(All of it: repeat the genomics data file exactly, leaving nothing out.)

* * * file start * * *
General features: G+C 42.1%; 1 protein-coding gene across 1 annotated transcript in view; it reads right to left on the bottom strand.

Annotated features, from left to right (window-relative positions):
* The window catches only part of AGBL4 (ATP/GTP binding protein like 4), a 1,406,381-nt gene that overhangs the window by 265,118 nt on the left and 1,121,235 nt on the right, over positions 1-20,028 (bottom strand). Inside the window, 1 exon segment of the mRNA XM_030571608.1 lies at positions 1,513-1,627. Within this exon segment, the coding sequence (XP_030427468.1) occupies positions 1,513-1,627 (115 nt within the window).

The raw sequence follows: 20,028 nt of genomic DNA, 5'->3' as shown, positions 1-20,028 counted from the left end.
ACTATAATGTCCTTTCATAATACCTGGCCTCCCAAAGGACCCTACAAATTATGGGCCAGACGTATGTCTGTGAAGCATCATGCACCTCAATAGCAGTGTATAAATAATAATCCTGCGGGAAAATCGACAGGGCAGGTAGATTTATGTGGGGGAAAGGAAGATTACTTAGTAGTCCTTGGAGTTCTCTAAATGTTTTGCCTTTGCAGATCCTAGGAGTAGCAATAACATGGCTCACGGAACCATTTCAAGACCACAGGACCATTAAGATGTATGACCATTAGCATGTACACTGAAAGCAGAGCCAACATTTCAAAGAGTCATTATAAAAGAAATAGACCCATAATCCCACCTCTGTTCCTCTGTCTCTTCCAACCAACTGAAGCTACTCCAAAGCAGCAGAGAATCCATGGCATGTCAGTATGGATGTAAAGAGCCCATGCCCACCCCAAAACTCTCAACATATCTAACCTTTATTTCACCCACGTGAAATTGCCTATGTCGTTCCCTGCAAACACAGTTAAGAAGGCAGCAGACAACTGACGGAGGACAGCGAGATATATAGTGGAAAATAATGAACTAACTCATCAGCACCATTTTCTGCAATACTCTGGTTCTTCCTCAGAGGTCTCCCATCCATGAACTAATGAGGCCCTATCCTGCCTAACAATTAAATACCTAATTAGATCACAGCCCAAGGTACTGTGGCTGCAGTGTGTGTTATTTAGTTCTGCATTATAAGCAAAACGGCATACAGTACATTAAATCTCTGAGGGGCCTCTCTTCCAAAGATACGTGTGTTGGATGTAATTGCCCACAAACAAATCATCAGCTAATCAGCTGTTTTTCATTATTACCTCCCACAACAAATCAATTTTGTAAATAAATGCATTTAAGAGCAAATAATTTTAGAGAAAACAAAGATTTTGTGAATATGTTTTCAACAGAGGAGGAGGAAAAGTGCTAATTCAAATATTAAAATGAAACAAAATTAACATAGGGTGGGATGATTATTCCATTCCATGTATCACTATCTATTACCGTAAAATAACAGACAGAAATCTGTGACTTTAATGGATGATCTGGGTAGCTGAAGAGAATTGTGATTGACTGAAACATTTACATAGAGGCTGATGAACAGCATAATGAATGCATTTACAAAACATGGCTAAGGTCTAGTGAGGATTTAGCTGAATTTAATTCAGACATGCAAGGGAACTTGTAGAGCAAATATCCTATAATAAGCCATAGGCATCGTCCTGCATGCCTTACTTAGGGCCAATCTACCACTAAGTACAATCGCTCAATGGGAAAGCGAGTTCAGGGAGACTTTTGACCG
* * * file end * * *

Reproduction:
General features: G+C 42.1%; 1 protein-coding gene across 1 annotated transcript in view; it reads right to left on the bottom strand.

Annotated features, from left to right (window-relative positions):
* The window catches only part of AGBL4 (ATP/GTP binding protein like 4), a 1,406,381-nt gene that overhangs the window by 265,118 nt on the left and 1,121,235 nt on the right, over positions 1-20,028 (bottom strand). Inside the window, 1 exon segment of the mRNA XM_030571608.1 lies at positions 1,513-1,627. Within this exon segment, the coding sequence (XP_030427468.1) occupies positions 1,513-1,627 (115 nt within the window).

The raw sequence follows: 20,028 nt of genomic DNA, 5'->3' as shown, positions 1-20,028 counted from the left end.
ACTATAATGTCCTTTCATAATACCTGGCCTCCCAAAGGACCCTACAAATTATGGGCCAGACGTATGTCTGTGAAGCATCATGCACCTCAATAGCAGTGTATAAATAATAATCCTGCGGGAAAATCGACAGGGCAGGTAGATTTATGTGGGGGAAAGGAAGATTACTTAGTAGTCCTTGGAGTTCTCTAAATGTTTTGCCTTTGCAGATCCTAGGAGTAGCAATAACATGGCTCACGGAACCATTTCAAGACCACAGGACCATTAAGATGTATGACCATTAGCATGTACACTGAAAGCAGAGCCAACATTTCAAAGAGTCATTATAAAAGAAATAGACCCATAATCCCACCTCTGTTCCTCTGTCTCTTCCAACCAACTGAAGCTACTCCAAAGCAGCAGAGAATCCATGGCATGTCAGTATGGATGTAAAGAGCCCATGCCCACCCCAAAACTCTCAACATATCTAACCTTTATTTCACCCACGTGAAATTGCCTATGTCGTTCCCTGCAAACACAGTTAAGAAGGCAGCAGACAACTGACGGAGGACAGCGAGATATATAGTGGAAAATAATGAACTAACTCATCAGCACCATTTTCTGCAATACTCTGGTTCTTCCTCAGAGGTCTCCCATCCATGAACTAATGAGGCCCTATCCTGCCTAACAATTAAATACCTAATTAGATCACAGCCCAAGGTACTGTGGCTGCAGTGTGTGTTATTTAGTTCTGCATTATAAGCAAAACGGCATACAGTACATTAAATCTCTGAGGGGCCTCTCTTCCAAAGATACGTGTGTTGGATGTAATTGCCCACAAACAAATCATCAGCTAATCAGCTGTTTTTCATTATTACCTCCCACAACAAATCAATTTTGTAAATAAATGCATTTAAGAGCAAATAATTTTAGAGAAAACAAAGATTTTGTGAATATGTTTTCAACAGAGGAGGAGGAAAAGTGCTAATTCAAATATTAAAATGAAACAAAATTAACATAGGGTGGGATGATTATTCCATTCCATGTATCACTATCTATTACCGTAAAATAACAGACAGAAATCTGTGACTTTAATGGATGATCTGGGTAGCTGAAGAGAATTGTGATTGACTGAAACATTTACATAGAGGCTGATGAACAGCATAATGAATGCATTTACAAAACATGGCTAAGGTCTAGTGAGGATTTAGCTGAATTTAATTCAGACATGCAAGGGAACTTGTAGAGCAAATATCCTATAATAAGCCATAGGCATCGTCCTGCATGCCTTACTTAGGGCCAATCTACCACTAAGTACAATCGCTCAATGGGAAAGCGAGTTCAGGGAGACTTTTGACCG